Tampa Bay Ethics Award Recipient Richard Gonzmart


News Writer

“I’m not just a person that walks around in a suit, shaking hands. I wake up at 1:30 a.m., wear blue jeans and start working,” said Richard Gonzmart, president and CEO of the Columbia Restaurant and this year’s Tampa Bay Ethics Award recipient.

The University of Tampa’s Center for Ethics will have its 25th annual Business Ethics Breakfast in the Vaughn Center Crescent Club on Friday, Oct. 16, to award Gonzmart for promoting and encouraging ethics and integrity. When Gonzmart was informed that he’d be receiving the ethics award, he was shocked.

“I truly am humbled because to me that’s the best recognition a person could receive: the recognition that people believe my purpose is to do what is right,” said Gonzmart. “I look at the past recipients and wonder how I could fall under that same field, it’s emotional to me. This award means that people recognize my efforts to make a difference in this world.”

Although Gonzmart is not certain whether he will be asked to make a speech or not, he says that if they allow him to, he will not write a speech, but instead will speak from his heart.

“I often get emotional, but I’ll try to control myself,” Gonzmart said.

Not only does Gonzmart serve on the university’s Board of Fellows, but he also visits UTampa at least once a year to speak with students who hope to work in the restaurant management industry.

“I’m always available afterwards to mentor students,” said Gonzmart. “It’s important for me to give back to others, to talk about the mistakes I made during my career so that they can learn from it. I also make sure to tell them that it’s okay to make those mistakes as long as they learn from them and don’t give up.”

During Gonzmart’s senior year at Jesuit High School in 1971, UT was a much smaller school and had a football team, which wanted to recruit Gonzmart to play on the team. However, he declined and decided to attend the University of Denver where he majored in Hotel and Restaurant Management.

“The fact that [UT] offered me the opportunity to attend their school was amazing because it was a great private institution,” said Gonzmart.

Gonzmart took over the Columbia Restaurant in Ybor City in 1992, following the death of his father Cesar Gonzmart.

“My grandparents and parents are who made me into the person I am today,” said Gonzmart. “The education they gave me and the judgement of the priest [at Jesuit] made me a better person and the man I am today. Things like [receiving an award] don’t just happen, it happens because of the people who mold you. They are the people that loved me and nurtured me.”

Considering that Gonzmart is a fourth-generation owner of Columbia, he feels strongly about maintaining tradition. He’s already involved the fifth 5th generation, his daughters Lauren and Andrea, who work in the corporate office.

Gonzmart feels that history is important because we not only learn from it, but it allows people to correct the mistakes that were made.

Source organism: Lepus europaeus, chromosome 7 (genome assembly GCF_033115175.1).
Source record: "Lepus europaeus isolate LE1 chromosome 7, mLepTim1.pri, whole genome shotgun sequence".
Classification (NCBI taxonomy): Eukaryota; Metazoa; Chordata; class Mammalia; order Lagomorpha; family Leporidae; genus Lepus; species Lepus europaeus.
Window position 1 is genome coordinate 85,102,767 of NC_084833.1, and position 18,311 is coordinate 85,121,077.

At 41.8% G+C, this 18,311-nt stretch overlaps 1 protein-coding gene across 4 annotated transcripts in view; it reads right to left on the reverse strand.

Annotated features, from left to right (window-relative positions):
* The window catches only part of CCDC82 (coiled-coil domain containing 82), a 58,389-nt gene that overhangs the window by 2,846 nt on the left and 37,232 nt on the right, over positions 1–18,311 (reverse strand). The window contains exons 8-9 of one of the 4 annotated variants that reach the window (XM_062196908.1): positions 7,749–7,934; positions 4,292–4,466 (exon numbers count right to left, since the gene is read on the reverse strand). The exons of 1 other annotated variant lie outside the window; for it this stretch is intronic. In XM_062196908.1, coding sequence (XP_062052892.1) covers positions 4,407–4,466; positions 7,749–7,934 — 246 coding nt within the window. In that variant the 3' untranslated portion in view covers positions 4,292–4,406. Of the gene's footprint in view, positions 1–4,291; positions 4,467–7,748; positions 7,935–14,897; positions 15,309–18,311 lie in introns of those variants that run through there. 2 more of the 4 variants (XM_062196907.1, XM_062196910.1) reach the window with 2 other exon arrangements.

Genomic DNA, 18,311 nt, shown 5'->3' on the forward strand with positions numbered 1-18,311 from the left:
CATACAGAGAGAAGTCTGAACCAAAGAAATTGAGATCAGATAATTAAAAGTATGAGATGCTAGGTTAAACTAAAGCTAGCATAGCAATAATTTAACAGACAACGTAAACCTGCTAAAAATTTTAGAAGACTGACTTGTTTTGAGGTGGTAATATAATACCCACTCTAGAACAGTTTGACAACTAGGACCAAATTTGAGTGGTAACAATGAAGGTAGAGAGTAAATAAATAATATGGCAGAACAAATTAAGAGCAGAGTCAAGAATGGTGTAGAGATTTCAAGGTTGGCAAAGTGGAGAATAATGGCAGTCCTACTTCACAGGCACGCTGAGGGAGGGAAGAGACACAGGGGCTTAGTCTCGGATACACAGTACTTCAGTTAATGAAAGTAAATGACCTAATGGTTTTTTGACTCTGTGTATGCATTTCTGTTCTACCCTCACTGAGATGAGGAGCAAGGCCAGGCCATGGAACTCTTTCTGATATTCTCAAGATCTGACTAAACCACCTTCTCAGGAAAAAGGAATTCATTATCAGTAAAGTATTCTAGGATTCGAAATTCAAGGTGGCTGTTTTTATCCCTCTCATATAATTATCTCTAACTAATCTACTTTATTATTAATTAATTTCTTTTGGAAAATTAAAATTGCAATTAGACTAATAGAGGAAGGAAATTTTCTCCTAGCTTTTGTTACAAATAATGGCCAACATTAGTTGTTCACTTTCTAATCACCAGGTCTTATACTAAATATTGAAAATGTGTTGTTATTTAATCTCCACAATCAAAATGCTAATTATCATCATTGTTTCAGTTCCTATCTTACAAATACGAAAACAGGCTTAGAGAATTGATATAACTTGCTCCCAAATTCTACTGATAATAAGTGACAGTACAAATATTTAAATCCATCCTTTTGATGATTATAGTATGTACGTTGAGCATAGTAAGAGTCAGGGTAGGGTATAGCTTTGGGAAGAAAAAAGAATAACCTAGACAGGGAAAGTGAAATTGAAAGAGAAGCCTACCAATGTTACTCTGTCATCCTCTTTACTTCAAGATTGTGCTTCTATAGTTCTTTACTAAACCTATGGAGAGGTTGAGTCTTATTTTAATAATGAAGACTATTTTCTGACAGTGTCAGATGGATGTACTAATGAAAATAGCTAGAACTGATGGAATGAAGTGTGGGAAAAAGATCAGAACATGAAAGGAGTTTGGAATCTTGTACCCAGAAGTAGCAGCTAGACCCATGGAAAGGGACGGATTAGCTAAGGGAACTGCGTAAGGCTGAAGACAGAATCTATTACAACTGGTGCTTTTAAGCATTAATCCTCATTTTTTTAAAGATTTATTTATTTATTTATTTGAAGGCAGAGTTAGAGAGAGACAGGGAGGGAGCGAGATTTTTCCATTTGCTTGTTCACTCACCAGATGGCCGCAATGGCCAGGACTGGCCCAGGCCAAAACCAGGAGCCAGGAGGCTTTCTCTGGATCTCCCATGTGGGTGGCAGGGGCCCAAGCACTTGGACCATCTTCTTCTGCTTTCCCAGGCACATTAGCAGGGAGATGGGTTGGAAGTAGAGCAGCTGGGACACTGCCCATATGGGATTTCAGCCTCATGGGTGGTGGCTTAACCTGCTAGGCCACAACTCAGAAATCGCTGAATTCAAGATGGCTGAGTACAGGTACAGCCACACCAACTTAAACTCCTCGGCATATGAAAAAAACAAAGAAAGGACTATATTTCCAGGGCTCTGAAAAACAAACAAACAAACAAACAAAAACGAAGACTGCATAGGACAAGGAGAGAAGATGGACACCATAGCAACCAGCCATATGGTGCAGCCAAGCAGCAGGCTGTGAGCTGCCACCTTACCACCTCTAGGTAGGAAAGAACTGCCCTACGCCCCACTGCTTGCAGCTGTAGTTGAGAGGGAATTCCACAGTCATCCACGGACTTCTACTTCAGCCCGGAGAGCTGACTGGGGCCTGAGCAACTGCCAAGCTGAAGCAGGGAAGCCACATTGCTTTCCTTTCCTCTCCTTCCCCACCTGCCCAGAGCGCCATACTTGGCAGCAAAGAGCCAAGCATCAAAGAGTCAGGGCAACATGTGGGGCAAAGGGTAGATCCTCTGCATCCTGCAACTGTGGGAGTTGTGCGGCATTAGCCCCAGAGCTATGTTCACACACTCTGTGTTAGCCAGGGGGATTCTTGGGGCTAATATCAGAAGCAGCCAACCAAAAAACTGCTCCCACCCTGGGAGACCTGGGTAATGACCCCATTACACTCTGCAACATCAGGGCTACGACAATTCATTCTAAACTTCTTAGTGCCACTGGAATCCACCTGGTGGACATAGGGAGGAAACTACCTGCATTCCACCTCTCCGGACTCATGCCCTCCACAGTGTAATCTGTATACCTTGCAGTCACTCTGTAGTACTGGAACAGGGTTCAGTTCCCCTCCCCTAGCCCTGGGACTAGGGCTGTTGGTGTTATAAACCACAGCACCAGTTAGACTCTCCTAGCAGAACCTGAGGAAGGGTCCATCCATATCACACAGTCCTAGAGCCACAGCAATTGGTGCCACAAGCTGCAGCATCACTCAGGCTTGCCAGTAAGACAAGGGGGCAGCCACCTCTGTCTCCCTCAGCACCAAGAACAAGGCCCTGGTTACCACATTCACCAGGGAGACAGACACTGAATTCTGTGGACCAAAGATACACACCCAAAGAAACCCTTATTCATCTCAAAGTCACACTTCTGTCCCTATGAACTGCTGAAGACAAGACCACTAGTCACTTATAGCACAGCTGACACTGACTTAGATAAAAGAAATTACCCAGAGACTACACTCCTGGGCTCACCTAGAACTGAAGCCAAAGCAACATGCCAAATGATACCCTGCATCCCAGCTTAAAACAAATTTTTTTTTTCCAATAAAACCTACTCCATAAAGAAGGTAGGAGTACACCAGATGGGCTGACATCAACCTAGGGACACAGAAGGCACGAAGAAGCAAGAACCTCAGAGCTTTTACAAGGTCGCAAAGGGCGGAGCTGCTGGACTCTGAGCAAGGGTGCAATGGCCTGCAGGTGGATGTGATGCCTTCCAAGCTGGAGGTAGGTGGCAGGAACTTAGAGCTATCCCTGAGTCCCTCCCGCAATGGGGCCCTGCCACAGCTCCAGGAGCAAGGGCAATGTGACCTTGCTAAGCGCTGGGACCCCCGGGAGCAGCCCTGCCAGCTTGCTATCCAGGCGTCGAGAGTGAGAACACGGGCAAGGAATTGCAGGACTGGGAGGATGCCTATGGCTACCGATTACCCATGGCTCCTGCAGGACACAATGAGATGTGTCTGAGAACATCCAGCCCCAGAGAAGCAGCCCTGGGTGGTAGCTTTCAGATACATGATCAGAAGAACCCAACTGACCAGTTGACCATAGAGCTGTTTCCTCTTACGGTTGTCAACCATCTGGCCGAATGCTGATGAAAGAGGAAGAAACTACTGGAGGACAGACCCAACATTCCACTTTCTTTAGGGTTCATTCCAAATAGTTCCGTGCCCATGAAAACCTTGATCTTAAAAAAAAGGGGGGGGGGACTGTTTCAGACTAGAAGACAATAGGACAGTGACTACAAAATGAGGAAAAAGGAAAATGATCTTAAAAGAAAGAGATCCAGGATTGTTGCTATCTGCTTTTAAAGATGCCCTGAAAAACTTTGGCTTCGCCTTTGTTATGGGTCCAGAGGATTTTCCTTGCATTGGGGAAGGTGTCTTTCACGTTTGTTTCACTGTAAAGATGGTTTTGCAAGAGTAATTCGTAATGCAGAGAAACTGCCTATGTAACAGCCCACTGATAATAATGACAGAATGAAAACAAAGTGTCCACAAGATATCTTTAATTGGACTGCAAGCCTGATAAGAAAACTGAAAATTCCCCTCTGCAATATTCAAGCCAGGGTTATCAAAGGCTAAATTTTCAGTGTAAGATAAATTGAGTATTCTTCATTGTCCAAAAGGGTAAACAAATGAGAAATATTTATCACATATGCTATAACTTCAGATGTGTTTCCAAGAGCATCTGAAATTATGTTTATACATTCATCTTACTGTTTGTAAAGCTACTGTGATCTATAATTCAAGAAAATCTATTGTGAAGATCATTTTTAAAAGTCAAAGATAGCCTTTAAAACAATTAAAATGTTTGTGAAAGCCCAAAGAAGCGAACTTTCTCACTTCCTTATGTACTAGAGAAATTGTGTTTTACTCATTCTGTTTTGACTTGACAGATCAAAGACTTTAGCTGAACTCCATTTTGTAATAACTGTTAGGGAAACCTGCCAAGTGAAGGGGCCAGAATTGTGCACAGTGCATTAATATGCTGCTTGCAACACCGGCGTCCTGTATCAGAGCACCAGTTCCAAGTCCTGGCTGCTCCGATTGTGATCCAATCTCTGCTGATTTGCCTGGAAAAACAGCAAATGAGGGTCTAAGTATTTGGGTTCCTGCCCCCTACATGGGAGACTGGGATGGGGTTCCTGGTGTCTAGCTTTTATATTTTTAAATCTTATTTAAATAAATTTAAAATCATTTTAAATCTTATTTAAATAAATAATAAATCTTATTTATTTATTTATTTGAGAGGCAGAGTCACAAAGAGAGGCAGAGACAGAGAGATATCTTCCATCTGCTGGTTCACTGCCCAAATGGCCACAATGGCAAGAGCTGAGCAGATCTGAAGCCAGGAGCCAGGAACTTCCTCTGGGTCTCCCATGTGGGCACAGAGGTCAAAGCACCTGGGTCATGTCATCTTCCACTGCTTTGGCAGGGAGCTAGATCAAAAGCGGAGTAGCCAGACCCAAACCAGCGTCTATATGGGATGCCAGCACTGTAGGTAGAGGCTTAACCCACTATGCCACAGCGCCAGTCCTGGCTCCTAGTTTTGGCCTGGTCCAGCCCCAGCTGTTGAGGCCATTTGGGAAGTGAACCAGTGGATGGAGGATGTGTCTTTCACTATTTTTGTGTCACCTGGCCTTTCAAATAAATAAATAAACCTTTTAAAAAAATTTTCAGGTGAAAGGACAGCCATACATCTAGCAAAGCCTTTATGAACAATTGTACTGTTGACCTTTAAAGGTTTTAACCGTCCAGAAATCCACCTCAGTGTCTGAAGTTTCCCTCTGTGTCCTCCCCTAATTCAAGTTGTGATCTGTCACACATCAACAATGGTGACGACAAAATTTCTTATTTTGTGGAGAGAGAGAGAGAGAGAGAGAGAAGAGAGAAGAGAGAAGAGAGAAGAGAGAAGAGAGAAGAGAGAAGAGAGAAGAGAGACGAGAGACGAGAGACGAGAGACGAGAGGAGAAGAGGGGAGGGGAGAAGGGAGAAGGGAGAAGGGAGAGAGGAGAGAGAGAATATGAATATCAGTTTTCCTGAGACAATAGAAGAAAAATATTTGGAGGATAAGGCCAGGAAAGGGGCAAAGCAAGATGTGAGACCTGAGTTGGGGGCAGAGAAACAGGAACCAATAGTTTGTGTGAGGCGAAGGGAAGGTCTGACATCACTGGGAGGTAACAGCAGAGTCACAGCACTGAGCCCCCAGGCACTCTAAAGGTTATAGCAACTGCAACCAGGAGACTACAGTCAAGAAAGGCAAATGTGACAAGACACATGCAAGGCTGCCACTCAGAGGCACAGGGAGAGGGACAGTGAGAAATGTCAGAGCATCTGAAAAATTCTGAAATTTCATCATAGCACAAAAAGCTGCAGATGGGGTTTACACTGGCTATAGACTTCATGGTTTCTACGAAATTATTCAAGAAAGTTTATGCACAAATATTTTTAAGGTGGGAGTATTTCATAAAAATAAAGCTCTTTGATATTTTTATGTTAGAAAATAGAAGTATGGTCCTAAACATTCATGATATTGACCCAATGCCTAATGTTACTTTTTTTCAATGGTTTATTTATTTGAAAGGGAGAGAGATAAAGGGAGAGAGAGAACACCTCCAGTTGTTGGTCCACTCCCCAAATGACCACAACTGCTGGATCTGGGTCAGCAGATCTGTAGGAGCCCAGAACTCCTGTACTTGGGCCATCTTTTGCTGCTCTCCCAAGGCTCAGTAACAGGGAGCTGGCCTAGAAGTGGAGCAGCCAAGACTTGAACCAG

“I choose to do things the right way without making mistakes,” said Gonzmart. “I’m willing to do anything that doesn’t ask me to jeopardize my integrity because that is all I have. I constantly tell my children that our integrity is all we have.”    

Gonzmart says that your integrity actually makes life easier because being honest helps you to remember less.

“When you tell the truth, you don’t have to have a good memory,” he said. “If you’re a liar, you better have a good memory because you have to remember that story and make sure you don’t change it.”

This 2015 Ethics Award is just one of the many awards Gonzmart has received since taking over Colombia in 1992. Some of the other civic and business hall of fames he was inducted into are the inaugural the Tampa Bay Business Hall of Fame, the Florida State University Dedman School of Hospitality Hall of Fame, Jesuit High School Hall of Fame for sports, and more.

Former Ethics Award winners, who demonstrated high ethical character in the course of their everyday lives, include former Florida governor Bob Martinez, Freddie Solomon, and John Sykes. According to Gonzmart, he studied what Sykes has done to the UT community for many years.

“He’s a man that when I see him, I stand close to him. I look at him as a person I wish to be like one day,” Gonzmart said. “He’s a man of his word and a man of highest integrity.”

Gonzmart is currently working on creating a culinary school to give an opportunity to students in East Tampa that come from low-income families or who face other personal problems.

“I want to be thoroughly used up when I die, for the harder I work the more I live. I rejoice in life for its own sake. Life is no ‘brief candle’ for me. It is sort of splendid torch which I have got hold of for the moment, and I want to make it burn as brightly as possible before handing it on to future generations,” is a George Bernard Shaw quote that Gonzmart lives by.        
“I carry this quote with me every day,” said Gonzmart. “I hope that [people that I’ve made an impact on] say I lived to make the world a little less difficult for others. I hope my daughters will see I worked as hard as I could.”

Ariel Hernandez can be reached at ariel.hernandez@spartans.ut.edu

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